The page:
I think the goodness in the details you can see everywhere in the original building, as well as in the later work, is an inheritance from foundations well and truly laid long ago by Mrs. Godolphin and by many a quiet head mistress as she gallantly brought up her little band of “young gentlewomen,” under the extraordinarily difficult conditions of girl school life before the modern era. It was probably often a “sowing in tears.” Even in the transition years (though the twinkle in Miss Lucy’s eye makes me hastily change the metaphor) looking back, I can guess some of the demands that were made on the faith and hope of Governors and staff. What stupid things we talked about! How silly we were over the mistresses! How little esprit dc corps we had! How untidy our jumble of stuff dresses and flowing locks under hats of every shape and hue looked! Well, dear younger sisters, with your neat shingles and House colours, what would you be like, if you had no “games”? Just think it out, and give three cheers for the girls and mistresses who went before.
A story! “Now it befell that at the time when the schools of these times began to be, there dwelt in the city of New Sarum a venerable old man who loved great mountains and the little flowers at their feet, wherefore methinks he was an old man that saw visions. And among his friends there was one who was very young, and whose eyes were passing large and blue and far-seeing, and she dwelt in a home with many brothers and sisters and with parents and kinsfolk that were to her great riches both then and thereafter. So she went not as a child, to any school, yet when she was grown she went to a place of useful learning, and thereafter to aid a wise governess of fair repute in Worcester city. Her then was this old man minded to bring, for all her youth, to train the maidens in the school of New Sarum, whereof he was a Governor.”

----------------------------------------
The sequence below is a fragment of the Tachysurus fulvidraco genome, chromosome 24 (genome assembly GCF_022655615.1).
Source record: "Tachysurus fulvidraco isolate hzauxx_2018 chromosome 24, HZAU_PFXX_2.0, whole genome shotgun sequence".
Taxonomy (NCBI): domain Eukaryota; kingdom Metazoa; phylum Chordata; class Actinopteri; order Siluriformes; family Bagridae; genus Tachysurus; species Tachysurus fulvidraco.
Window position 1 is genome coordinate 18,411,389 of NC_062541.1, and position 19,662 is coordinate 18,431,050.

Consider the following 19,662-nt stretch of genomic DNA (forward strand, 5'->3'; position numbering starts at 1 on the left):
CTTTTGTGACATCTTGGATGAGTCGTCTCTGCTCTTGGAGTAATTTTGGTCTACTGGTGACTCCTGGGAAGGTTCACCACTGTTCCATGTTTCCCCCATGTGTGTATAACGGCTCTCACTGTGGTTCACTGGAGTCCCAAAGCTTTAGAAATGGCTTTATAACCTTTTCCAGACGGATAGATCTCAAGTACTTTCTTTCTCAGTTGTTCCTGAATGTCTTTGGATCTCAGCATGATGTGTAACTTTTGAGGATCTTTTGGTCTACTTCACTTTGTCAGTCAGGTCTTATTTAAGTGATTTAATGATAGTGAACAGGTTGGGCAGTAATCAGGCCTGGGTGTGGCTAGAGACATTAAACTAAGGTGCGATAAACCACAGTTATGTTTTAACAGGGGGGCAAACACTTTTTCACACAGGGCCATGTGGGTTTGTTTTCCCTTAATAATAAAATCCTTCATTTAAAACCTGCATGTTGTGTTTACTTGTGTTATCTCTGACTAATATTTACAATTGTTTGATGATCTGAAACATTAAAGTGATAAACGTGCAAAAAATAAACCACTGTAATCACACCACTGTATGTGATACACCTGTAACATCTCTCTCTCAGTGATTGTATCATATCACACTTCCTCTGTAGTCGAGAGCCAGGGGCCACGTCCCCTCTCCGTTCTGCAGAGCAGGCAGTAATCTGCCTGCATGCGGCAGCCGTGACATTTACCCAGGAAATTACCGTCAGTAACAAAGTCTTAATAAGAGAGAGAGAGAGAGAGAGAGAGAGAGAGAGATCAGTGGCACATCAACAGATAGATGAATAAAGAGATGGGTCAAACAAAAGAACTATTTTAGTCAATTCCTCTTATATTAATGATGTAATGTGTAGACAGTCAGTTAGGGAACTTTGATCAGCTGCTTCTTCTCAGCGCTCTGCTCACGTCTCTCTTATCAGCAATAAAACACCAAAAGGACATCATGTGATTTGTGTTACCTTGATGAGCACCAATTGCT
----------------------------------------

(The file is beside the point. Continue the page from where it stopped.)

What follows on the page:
The Governors! What don’t we owe them? For it wasn’t only Canon Swayne who appointed Miss Douglas at that transition time, and a building is not built without vision, devotion, kindness, and sacrifice of leisure. Most of our Governors hold their post year after year, giving ungrudgingly of their time and care, often to extreme old age. When did Lord Nelson excuse himself from attendance – his figure looking so frail till a turn of the head showed his face full of animation and laughter? And you people who pass brilliant examinations we never heard of, can’t sit in the King’s House worrying over Oxford Local sums, and then find them somehow getting easier because Henry Fawcett’s gentle old sister was charging the air with a gracious friendliness, more refreshing even than the pyramid of biscuits she set beside your paper!